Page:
By L.A. Williams, Correspondent
Christian Action League
KING, NC — “King is not Egypt and the folks there may not look much like Joseph, but the controversy over the removal of the Christian flag from a veteran’s memorial couldn’t be a better example of God taking something meant for evil and turning it into good,” said the Rev. Mark Creech, executive director of the Christian Action League. “This issue has galvanized the community and we’re excited to see what happens next.”
The King City Council, fearing the town couldn’t afford a legal battle with the American Civil Liberties Union, had the flag removed some three weeks ago after a veteran of the war in Afghanistan made an anonymous complaint that the symbol violated the First Amendment. Residents’ response has been less secretive as thousands of Christian flags have popped up all over King, from a new flag on a 35-foot pole in front of Divine Catering on Main Street to Christian flag car magnets, auto window flags, garden flags and even lapel pins.
According to Dwight Gullion, co-owner and president of Gullion’s Christian Supply Store, passersby on Highway 52 may soon see a huge 12-by-18-foot flag unfurled by a veterans’ group on private property near the King exit.
“Before this complaint, if there were five Christian flags flying in King, I would have been surprised. Now there are hundreds,” said Gullion, whose store has had to order and re-order to meet demand as residents proclaimed Monday Christian Flag Day and are continuing to display more flags as they ready for an Oct. 23 rally at Calvary Baptist Church.
“So many people have seen this as an opportunity to be a witness, to take a stand, to say ‘regardless of what is being done in the public venue, I’m not ashamed of my faith,'” Gullion said. “The complaint claims that having the flag on the memorial violates the first part of the First Amendment, ‘Congress shall make no law respecting an establishment of religion.’ What the people here have said is that even if we can’t agree on what that means, let’s take advantage of the second part, ‘or prohibiting the free exercise thereof’ and maximize that part by exercising that personal freedom.”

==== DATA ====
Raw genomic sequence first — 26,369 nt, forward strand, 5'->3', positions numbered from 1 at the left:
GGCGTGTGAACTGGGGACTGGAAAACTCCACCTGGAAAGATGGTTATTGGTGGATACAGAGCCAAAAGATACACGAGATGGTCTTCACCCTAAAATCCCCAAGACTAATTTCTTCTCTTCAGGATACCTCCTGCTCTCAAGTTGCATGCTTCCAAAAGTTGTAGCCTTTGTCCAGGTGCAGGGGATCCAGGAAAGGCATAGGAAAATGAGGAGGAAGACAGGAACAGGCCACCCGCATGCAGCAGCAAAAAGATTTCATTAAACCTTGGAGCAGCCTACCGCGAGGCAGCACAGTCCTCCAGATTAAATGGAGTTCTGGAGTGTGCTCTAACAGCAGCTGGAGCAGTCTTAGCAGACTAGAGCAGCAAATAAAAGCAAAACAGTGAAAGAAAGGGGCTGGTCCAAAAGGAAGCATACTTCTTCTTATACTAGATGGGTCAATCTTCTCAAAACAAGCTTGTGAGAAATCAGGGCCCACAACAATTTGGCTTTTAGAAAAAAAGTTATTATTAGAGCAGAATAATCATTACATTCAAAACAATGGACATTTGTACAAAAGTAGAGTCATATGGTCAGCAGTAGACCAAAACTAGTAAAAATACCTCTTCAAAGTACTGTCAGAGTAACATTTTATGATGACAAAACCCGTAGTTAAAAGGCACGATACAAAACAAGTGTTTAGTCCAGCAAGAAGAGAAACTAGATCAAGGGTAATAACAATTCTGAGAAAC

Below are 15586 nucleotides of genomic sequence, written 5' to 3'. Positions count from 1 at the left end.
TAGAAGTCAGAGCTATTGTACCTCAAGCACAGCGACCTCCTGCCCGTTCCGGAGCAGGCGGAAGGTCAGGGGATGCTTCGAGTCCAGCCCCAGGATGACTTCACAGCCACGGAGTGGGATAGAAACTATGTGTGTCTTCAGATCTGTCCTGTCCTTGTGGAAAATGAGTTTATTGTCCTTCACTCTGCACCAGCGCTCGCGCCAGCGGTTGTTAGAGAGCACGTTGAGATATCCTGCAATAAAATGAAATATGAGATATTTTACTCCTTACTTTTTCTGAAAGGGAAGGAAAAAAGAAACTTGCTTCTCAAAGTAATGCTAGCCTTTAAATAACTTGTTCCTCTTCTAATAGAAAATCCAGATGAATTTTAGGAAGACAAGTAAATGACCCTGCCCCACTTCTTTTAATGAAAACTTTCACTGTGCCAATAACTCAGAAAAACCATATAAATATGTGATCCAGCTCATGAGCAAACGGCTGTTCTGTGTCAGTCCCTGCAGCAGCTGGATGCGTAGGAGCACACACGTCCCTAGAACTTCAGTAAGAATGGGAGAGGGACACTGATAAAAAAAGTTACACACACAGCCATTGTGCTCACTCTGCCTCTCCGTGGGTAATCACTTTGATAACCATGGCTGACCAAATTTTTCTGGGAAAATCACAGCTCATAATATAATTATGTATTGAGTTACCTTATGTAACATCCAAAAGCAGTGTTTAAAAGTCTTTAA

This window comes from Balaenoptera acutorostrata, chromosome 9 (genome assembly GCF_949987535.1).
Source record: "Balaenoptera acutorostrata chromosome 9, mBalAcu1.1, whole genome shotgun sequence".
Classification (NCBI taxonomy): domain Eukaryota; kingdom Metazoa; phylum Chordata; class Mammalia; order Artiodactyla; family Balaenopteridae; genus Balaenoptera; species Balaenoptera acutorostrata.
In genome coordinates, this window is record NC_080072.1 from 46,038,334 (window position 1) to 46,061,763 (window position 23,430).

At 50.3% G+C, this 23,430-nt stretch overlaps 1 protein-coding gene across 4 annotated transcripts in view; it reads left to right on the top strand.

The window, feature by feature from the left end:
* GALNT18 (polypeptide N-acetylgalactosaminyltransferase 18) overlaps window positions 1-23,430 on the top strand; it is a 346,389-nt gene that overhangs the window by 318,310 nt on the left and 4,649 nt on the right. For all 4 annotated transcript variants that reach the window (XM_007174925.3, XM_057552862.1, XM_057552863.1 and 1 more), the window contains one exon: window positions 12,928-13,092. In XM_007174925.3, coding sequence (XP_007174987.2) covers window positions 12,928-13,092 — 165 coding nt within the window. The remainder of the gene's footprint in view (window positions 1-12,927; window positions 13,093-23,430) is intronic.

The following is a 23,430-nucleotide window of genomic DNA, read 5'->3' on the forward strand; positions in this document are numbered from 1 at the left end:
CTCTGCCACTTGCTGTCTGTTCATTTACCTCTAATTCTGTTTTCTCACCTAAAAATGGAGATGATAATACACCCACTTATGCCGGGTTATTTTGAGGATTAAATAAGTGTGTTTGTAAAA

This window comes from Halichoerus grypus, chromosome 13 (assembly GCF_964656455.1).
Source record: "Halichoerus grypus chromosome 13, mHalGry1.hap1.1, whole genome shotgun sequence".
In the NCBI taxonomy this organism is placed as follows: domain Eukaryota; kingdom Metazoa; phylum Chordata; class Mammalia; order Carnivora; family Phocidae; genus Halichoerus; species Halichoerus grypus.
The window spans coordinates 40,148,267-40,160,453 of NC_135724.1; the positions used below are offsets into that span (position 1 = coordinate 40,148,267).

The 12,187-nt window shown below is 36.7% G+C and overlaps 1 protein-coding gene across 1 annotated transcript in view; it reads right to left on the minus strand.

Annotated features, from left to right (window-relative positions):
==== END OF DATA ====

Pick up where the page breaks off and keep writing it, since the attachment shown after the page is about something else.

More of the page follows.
He said the number of flags in the business district doesn’t compare to those flying in neighborhoods and that the trend is spreading to rural Stokes County and beyond. The message isn’t lost on the Council, which heard from some 20 members of the public about the issue at its Monday night meeting.
“Look at all the hundreds of people that got upset that the flag was taken down. I think we count for something,” the Rev. David Keaton, pastor of Missions Baptist Church in Winston-Salem, told King officials. An estimated 80 people packed into the meeting room with another 60 outside.
In response, the King City Council slated a public hearing on the matter for 6 p.m. on Oct. 11 at the King Elementary School gym. Mayor Jack Warren said the public can expect to learn about three or four options the Council is considering. According to a Fox 8 report, one of those options would be to sell the land the memorial is on to a private group.
The Central Park memorial, where 10 other flags remain on display, has been the gathering point for supporters of the holy banner including veterans who have been keeping a 24-hour vigil on a Christian flag in a temporary stand there.
“This battle appears to be far from over, but Christians can already rejoice that this simple cross emblem that may have gone unnoticed before, because of this complaint, is now in the spotlight,” said the Rev. Creech. “What was intended to snuff out this symbol of faith in the public square, God has used to light a fire in the hearts of the people.”
He urged King residents to keep up their fight to restore the flag by attending the public hearing on Monday and the rally on Oct. 23.